There has to be an exception. Somewhere buried deep in the laws of the United States, there has to be a legal exception for Santa Claus. I know there’s got to be one. I just don’t know where to find it.
How do I know this? Because without a big legal exception, Santa would be in a heap of trouble.
What kind of trouble? Every kind. Just think about it for a minute. Santa runs one of the biggest industrial, travel and shipping operations in the world.
When we talk about travel destinations, we might think of Maui or Cancun. But what about a travel agency that books a destination to every single house on the face of the planet? And all in a single night? The logistics are mind boggling. How Santa did all this before the age of the internet is unthinkable. But there it is – he visits every house, every where, and delivers just about every thing under the sun.
And where does he get it all? He MAKES it. That’s one big industrial operation.
So what kind of trouble could Santa be in? Well, there’s plenty of paint and plastics in the things he makes. That means there’s plenty of hydrocarbons involved in his manufacturing processes, and there’s going to be industrial waste. He better not just stuff it under the nearest iceberg – because he might violate international laws and treaties about ocean pollution.
He better be careful where he sets up shop – he wouldn’t want to disturb the natural habitat of the polar bears up at the North Pole. They are an endangered species – so any interference with their lifestyle or habitat could be a problem.
He better watch out for air pollution too, because with all of that manufacturing going on, there’s sure to be smoke from all kinds of different things.
And what kind of labor force would he have to use? Just planning the travel and delivery logistics would take an army of elves. Getting the right present into the sack in the right order? No small thing. If the gift you want is at the bottom of the sack – well, you see the problem. It’s all got to be stacked in there just so. Besides all the logistical work, there’s all of the manufacturing and other activities. Santa even has to deal with organized labor issues. First there’s the general purpose labor union, the Brotherhood of Northern International Christmas Elves (BNICE). But Santa also has to deal with specialty unions, such as the elves that grow all those oranges that go into the toe of all the Christmas stockings. Their union is known as the Elves Garden Group of Northern Orange Growers (EGGNOG). Santa has to deal with other specialty unions, such as elves who make all the Christmas candy and also supply the North Pole with ice cream, which is the Cooperative Organization Of Kandy and Ice cream Elves (COOKIE). There are other specialty labor unions, such as union that only installs locks on dollhouses, hinges on jewelry boxes and similar hardware (Santa’s Little Elves who Install General Hardware, or SLEIGH). Elves can get a bit territorial – so even the smallest, least frequent tasks can require a union with a long name, such as the Generally Organized Officers and Dutiful Christmas Holiday Elves who Energize Rudolph (GOODCHEER). Kind of hard to imagine that periodically changing the batteries in Rudolph’s nose requires a whole separate union — but it does.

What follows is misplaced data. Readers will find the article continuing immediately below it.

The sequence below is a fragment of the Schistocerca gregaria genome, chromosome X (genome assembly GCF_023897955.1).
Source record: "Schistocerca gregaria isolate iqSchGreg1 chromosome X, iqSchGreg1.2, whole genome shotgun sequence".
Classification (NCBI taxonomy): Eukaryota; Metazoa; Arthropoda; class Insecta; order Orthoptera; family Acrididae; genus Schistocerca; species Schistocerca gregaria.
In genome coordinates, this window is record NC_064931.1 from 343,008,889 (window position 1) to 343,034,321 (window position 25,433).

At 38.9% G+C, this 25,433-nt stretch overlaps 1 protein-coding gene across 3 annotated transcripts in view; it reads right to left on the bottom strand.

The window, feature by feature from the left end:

And all of this doesn’t even get things “off the ground.” Once everything has been made, Santa has to personally deliver it. I wonder if Santa has received appropriate licensing from the FAA to operate an aircraft in U.S. airspace? I don’t know- maybe a “miniature sleigh with eight tiny reindeer” doesn’t qualify as an aircraft. Really, who in their right mind would consider a sleigh to be an aircraft? Maybe Santa gets to “slide” by on this one.
But “laying aside” this issue, Santa still has to deal with all of the laws about getting the gifts into each house. Landing a sleigh on a rooftop without permission? Could be a trespass. But I’ve seen stop signs at homes that say “Santa! Stop Here! The Children inside have been good this year!” Maybe that kind of sign is an invitation – and then Santa would be a welcome guest. When somebody is invited onto a property, there’s no trespass. But going down the chimney? Could be breaking and entering – another legal problem. But the cookies and milk waiting for him might be an invitation to come inside – and there’s no breaking or entering when someone is invited to come in.
Santa’s legal problems are almost enough to make your head swim. Good thing he’s got the world’s best legal team up at the North Pole. Their address? Holley, Jolley, Mistle and Toe, LLP, North Pole. And when it’s all done? On December 26, Santa is always Ho Ho Hammered.